The PM was playing to the crowd. Politicians can only ever play politics. Would Dave dare say no to the Sun? But the Met are the best we have. And they’re very good. If they cannot find anything, we should suppose they have to yet to look beneath the right stone.
As ever we get a word form the child’s parents. We hear from a “source close to the McCanns”, who told us yesterday:
“Kate and Gerry are eternally grateful to the Metropolitan Police for making Operation Grange possible. They are pleased so many officers are still looking for Madeleine.”
The Sun then turns to the crowd and offers an aside:
There are currently 155 children on the Missing Kids UK website, including Madeleine. Research shows an average of £2,415 is spent investigating a missing child.
That’s because many are quickly found. The story of Madeleine McCann is so rare. It’s not often a child vanishes on holiday. What we are told and told is “every parent’s worst nightmate” – a syrupy tagline of a phrase that seeks to evoke empathy and sympathy and fear in equal parts – is not an every day event.
In the world of TransferBalls, the Metro – now feeder paper to the dire Daily Telegraph – is like that Lotto machine, tossing up all manner balls and spitting out hope with only a one in a billion chance of hitting a winner.
Today the paper links Arsenal to PSG’s Edison Cavani. The headline is all”
Top journalist says Arsenal hope to completing transfer of megastar before deadline
Who? And Who?
The star is, as we’ve noted, Uruguay striker Edinson Cavani. the top journo is… Kike Marin. He’s a Spanish journalist, who has the inside track on a South American footballer playing in France linked to an English club. Journalist in all three of those nations must look to Kike with envy.
This is what he tweeted about Cavani:
‘Wenger tried to sign Cavani the last summer. Perhaps he can sign him now? Hopefully!!’
Perhaps. Hopefully. And to the Metro that is news.
In earlier Metro news:
Jackson never came. Arsenal never bid for him.
Lewandowski never came. Arsenal never bid for him,
Aubameyman has never attracted a bid from Arsenal.
In fairness, Kike Marin just says what he thinks and what he knows. The Metro then turns it into fact.
Jeremy Corbyn offers something different to Labour voters. He offers them socialism. The Press don’t like him. His quotes of old have been mangled into neat headlines.
HEADLINE: “Tony Blair must face trial for war crimes over ‘illegal’ Iraq invasion, says Jeremy Corbyn”
Quote in Full:
Pressed on whether Mr Blair should be charged with war crimes, he said: “If he’s committed a war crime, yes. Everyone who’s committed a war crime should be.”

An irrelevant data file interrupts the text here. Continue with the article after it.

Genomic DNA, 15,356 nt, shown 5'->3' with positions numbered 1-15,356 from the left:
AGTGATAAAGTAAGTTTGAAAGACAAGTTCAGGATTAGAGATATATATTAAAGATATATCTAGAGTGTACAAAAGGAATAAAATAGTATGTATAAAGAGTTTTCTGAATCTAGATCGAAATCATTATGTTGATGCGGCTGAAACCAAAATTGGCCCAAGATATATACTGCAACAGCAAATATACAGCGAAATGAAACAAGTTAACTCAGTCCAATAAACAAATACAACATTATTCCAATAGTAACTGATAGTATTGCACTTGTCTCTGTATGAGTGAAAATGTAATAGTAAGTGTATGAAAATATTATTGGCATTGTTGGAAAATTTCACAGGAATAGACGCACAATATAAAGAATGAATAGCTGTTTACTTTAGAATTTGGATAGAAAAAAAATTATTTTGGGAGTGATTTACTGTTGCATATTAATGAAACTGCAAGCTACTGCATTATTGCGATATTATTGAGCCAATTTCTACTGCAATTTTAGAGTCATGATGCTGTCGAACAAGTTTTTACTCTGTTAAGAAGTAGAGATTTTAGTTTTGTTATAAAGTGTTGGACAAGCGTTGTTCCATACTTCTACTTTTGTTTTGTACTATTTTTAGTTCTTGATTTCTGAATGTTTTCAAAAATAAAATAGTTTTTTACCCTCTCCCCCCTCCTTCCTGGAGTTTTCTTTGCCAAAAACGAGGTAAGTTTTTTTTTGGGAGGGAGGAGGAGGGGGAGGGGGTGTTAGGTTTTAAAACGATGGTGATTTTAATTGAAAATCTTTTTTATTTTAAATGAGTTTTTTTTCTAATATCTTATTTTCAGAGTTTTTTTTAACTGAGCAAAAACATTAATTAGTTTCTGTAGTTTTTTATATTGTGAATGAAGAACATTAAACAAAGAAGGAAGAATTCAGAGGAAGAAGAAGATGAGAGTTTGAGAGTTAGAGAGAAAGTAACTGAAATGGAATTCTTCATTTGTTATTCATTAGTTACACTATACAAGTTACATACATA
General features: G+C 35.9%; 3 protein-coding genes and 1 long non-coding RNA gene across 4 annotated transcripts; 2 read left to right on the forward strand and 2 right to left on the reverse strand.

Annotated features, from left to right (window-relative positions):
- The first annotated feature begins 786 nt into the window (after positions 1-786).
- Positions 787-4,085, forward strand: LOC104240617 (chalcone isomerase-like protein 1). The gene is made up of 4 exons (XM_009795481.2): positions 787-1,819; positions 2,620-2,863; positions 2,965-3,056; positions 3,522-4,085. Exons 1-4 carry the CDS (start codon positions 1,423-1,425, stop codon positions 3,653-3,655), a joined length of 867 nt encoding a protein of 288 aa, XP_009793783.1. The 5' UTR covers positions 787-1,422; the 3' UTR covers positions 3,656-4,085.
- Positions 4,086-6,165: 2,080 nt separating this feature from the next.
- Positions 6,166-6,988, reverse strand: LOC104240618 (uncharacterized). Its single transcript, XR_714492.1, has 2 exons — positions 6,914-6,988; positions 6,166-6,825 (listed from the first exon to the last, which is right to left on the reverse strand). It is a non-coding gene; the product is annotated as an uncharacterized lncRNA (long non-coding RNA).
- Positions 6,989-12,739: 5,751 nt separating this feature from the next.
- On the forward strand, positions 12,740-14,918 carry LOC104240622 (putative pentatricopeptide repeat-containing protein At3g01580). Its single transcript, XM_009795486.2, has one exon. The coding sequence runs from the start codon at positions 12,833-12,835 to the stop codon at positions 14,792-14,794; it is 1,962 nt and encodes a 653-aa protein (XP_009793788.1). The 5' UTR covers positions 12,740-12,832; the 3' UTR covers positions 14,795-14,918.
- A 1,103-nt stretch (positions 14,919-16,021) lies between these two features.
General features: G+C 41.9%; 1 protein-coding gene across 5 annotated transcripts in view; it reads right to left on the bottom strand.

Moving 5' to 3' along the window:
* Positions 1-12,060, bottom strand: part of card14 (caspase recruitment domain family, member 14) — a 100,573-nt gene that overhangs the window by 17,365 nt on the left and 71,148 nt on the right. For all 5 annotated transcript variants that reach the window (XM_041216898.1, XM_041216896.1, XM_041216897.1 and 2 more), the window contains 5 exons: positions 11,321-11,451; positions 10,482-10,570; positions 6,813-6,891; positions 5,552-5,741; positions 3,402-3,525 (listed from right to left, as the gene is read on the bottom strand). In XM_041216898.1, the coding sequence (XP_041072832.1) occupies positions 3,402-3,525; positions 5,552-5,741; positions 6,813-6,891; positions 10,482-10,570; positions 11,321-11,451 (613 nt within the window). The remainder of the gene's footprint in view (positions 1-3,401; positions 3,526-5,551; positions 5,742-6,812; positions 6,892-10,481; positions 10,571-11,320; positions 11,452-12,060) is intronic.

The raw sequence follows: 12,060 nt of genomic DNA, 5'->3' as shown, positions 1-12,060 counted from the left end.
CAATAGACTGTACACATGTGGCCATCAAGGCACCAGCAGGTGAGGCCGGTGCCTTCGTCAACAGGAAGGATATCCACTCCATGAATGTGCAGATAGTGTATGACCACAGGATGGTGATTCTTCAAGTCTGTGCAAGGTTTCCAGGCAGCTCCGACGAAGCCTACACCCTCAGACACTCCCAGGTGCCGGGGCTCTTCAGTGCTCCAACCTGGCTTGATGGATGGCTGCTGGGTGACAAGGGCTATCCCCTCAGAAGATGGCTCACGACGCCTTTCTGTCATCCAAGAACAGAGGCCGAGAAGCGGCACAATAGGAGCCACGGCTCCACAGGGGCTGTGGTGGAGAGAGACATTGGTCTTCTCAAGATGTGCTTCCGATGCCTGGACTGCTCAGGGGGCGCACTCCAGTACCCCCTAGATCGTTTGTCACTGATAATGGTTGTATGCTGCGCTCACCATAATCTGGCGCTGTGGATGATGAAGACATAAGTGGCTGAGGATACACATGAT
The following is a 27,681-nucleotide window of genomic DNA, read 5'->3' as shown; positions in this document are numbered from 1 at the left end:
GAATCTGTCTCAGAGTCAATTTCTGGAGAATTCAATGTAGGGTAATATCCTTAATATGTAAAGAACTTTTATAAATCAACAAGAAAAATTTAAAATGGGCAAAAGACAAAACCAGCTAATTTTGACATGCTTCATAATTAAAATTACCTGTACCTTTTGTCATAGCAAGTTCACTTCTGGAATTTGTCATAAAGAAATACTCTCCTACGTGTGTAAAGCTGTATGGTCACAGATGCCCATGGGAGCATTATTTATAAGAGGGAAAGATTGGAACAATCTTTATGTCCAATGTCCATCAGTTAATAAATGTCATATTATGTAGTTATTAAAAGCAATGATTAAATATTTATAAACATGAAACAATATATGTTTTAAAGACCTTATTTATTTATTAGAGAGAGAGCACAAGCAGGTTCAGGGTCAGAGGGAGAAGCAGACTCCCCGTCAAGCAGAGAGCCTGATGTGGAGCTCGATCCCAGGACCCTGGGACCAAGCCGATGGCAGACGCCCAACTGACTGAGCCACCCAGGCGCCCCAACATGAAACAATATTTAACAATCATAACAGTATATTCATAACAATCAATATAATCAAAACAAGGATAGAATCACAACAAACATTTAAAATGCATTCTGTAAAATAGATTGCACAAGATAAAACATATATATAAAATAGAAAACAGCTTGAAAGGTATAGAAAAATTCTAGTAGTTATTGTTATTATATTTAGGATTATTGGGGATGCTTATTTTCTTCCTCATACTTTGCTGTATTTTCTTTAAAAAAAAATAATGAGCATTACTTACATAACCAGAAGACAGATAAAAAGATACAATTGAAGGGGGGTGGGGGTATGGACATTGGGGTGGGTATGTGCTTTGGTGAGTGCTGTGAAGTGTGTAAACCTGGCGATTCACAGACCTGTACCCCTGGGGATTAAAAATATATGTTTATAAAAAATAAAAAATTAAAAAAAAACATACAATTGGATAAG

HEADLINE: “Jeremy Corbyn to ‘bring back Clause IV'”
Quote In Full:
“I think we should talk about what the objectives of the party are, whether that’s restoring the Clause Four as it was originally written or it’s a different one, but I think we shouldn’t shy away from public participation, public investment in industry and public control of the railways.
“I’m interested in the idea that we have a more inclusive, clearer set of objectives. I would want us to have a set of objectives which does include public ownership of some necessary things such as rail.”
HEADLINE: “Corbyn’s bid to turn Britain Into Zimbabwe”
Quote In Full:
“The ‘rebalancing’ I have talked about here today means rebalancing away from finance towards the high-growth, sustainable sectors of the future. How do we do this? One option would be for the Bank of England to be given a new mandate to upgrade our economy to invest in new large scale housing, energy, transport and digital projects: Quantitative easing for people instead of banks. Richard Murphy has been one of many economists making that case.”
HEADLINE: “Watch Out! Corbyn targets every organisation in Britain as he vows to cut ludicrous salaries” (now changed)
Quote In Full:
“High quality global journalism requires investment. Please share this article with others using the link below, do not cut & paste the article. I do think the salary levels and the bonus levels again have got to be looked at. I am looking at the gap in every organisation between highest and lowest levels of pay.”
HEADLINE: “Corbyn slammed over plan for ‘women-only’ train carriages to curb sexual harassment on public transport”
Quote In Full:
“My intention would be to make public transport safer for everyone from the train platform, to the bus stop, on the mode of transport itself. However, I would consult with women and open it up to hear their views on whether women-only carriages would be welcome – and also if piloting this at times and on modes of transport where harassment is reported most frequently would be of interest.”
Other Parents focuses on Cherish Peterson who left her baby at the grocery store. Cherish, 27, forgot her two-month-old son Huxton was still sat in the trolley at Fry’s shop in Gilbert, Arizona.
Gilbert, who was with three of her four children when Huxton was left behind, has been charged with child endangerment.
This being the USA of A, Cherish go on the telly. She tell the nation:
“I consider it a fair trade – the Diet Coke for Huxton. They weigh roughly the same, so, d’uh.”
No. What she really said was: